Monarchies: Step aside or keep in step with the timesMonarchs all over the world draw influence from their historical centrality to social and political rituals, as well as from their current wealth and social credibility.
As Nepal celebrates near 11 years of abolishing its 240-year-old monarchy—which also happened to be the last Hindu monarchy—the world's oldest monarchy in Japan is effecting a smooth transition. Japan's 125th emperor, Akihito, last month became the first Japanese monarch in over 200 years to voluntarily abdicate in favour of crown prince Naruhito. A precedent example was set much earlier in Bhutan. In December 2006, Bhutan's century-old monarchy underwent a planned succession with king Jigme Singye Wangchuck abdicating—at the young age of 51—in favour of a 26-year-old crown prince Jigme Khesar Namgyel Wangchuck. The young king had a two year probation, with his coronation taking place at an auspicious time in November 2008.
Contrary to such trends in Asia, the world's oldest and longest serving monarch, queen Elizabeth II—who was crowned at an early age of 25 following the sudden death of her father George VI in 1952—recently celebrated her 93rd birthday. And there are no talks of her ending her continuing reign of over 67 years. Elizabeth is the sovereign of the United kingdom, Australia, Canada and 15 other Commonwealth nations.
Monarchs all over the world draw influence from their historical centrality to social and political rituals, as well as from their current wealth and social credibility. Kings have been reinstated by democracies. A 1999 referendum in Australia rejected the abolition of the monarchy. A 1993 referendum saw the return of king Michael of Romania and Prince Alexander of Serbia, while Brazil rejected the restoration of monarchy. Kings have also contested elections. Simeon Saxe-Coburg-Gotha, the former king of Bulgaria who was removed in 1946 by a communist revolution, served as the elected prime minister from 2001 to 2005.
Those monarchs that took a backseat, allowing democratic leaders to hold real powers while exposing and educating their successors to the best of education have survived. Of the 27 monarchies remaining in the world, all except Oman, Saudi Arabia and Swaziland are constitutional monarchies. Of these, Saudi Arabia remains the most influential as well as most brutal in enforcing its will; the recent examples being assassinations of journalist Jamal Khashoggi in the Saudi Consulate in Istanbul followed by last month's public execution of 37 political prisoners in Riyadh. Such cases bring forth the question: Can monarchies afford disaffection of their masses?
Nepal's presents the most apt answer to this. Given their iconic status and high expectations, most monarchies have suffered disportionate hype about their palace intrigues. Gyanendra, the 12th king of the Shah Dynasty, was not only crowned in the backdrop of the rising Maoist revolution but in the midst of conspiracy theories. In 2001, his predecessor Birendra, along with Birendra’s entire family, was massacred by his own son.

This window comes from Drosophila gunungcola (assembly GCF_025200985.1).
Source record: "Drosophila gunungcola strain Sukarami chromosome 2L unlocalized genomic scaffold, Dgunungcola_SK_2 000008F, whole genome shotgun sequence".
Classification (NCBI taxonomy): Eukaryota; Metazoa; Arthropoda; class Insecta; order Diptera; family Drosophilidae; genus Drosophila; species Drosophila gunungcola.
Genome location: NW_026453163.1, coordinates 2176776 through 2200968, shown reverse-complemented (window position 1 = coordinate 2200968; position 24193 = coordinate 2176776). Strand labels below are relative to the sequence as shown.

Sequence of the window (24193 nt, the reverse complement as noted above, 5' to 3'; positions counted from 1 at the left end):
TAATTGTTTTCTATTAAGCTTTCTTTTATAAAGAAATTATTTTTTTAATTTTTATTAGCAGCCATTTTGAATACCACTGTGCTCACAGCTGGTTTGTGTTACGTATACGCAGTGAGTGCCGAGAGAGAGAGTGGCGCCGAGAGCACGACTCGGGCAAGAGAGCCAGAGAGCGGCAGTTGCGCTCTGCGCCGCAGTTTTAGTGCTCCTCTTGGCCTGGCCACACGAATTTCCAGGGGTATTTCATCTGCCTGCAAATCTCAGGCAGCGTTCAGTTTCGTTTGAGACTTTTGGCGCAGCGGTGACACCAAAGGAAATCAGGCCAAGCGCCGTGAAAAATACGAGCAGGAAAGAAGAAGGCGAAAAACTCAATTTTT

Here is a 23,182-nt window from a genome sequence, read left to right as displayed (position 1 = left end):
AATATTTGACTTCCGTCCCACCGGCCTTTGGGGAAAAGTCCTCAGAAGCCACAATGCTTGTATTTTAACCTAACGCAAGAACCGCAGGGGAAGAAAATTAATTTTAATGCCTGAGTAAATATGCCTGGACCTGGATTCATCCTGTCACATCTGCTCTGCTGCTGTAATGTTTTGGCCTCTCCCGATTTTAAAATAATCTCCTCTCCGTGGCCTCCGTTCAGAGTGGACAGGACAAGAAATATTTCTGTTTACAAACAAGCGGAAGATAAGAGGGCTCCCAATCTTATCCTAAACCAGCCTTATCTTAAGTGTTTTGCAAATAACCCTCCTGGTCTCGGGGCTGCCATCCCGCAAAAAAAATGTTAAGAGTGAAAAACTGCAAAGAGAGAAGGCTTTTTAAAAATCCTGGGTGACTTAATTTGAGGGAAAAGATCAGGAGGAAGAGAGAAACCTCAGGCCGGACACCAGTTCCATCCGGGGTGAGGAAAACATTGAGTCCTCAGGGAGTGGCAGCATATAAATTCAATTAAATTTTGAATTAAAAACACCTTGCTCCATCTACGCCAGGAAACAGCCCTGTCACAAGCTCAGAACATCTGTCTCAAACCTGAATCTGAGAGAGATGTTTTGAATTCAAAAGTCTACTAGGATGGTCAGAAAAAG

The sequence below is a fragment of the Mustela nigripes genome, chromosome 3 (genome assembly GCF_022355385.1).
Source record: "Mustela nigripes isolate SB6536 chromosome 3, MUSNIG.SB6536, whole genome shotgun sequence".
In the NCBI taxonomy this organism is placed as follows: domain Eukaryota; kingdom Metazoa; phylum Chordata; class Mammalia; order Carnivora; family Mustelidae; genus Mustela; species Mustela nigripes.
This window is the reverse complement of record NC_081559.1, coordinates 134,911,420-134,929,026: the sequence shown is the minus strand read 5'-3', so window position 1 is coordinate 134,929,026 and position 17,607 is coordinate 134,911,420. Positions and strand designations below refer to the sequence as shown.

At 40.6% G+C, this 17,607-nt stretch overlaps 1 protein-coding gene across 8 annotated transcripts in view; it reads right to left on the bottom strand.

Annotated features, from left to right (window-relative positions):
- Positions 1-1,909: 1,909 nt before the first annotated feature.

Dipendra subsequently shot himself, and his actions destroyed the mystique surrounding the royal family.
In the case of India, post-independence efforts at unification of over five hundred princely states of varying stature and size was achieved using privy purses, where the state agreed to provide an annual fee to various kings, princes and other feudal lords for accepting merger with reconstituted federal provinces. In 1971, prime minister Indira Gandhi saw this as against the spirit of democracy and unilaterally abolished these privileges. Of course, several of these royal families had in the meantime joined active politics and continued to hold important positions in governance, military and bureaucracy.
With democracy being the most popular political system, most princes have to earn their place by leading from the front doing public service, showing leadership skills and capacity. This is because efforts to eliminate monarchies are as old as the monarchies themselves. Since ancient times, wars, revolutions, coups and legislative decrees have often resulted in the elimination of monarchies through deaths, abdication or abandonments. Athens had abolished hereditary monarchy in 753 BCE and the founding of Roman republic in the 6th century BCE was cited as justification for assassination of Julius Caesar in 44 BCE.
The abolishment of monarchies have, however, never meant an end to their privileges. Members of royal families often continue to be influential players in economic sectors, politics and society. Philosophers like Antonio Gramsci and Harold Lasswell have respectively talked of 'hegemony by consent' and 'psychopathology of politics' where deprived childhood leads to authoritarian impulses. Democracies remain equally vulnerable to manipulations: both from inside and outside. Even in democracies, a sense of entitlement often makes elected leaders authoritarian megalomaniacs and dictators for life, thus replicating the much maligned monarchies.
Singh is a professor at Jawaharlal Nehru University, New Delhi.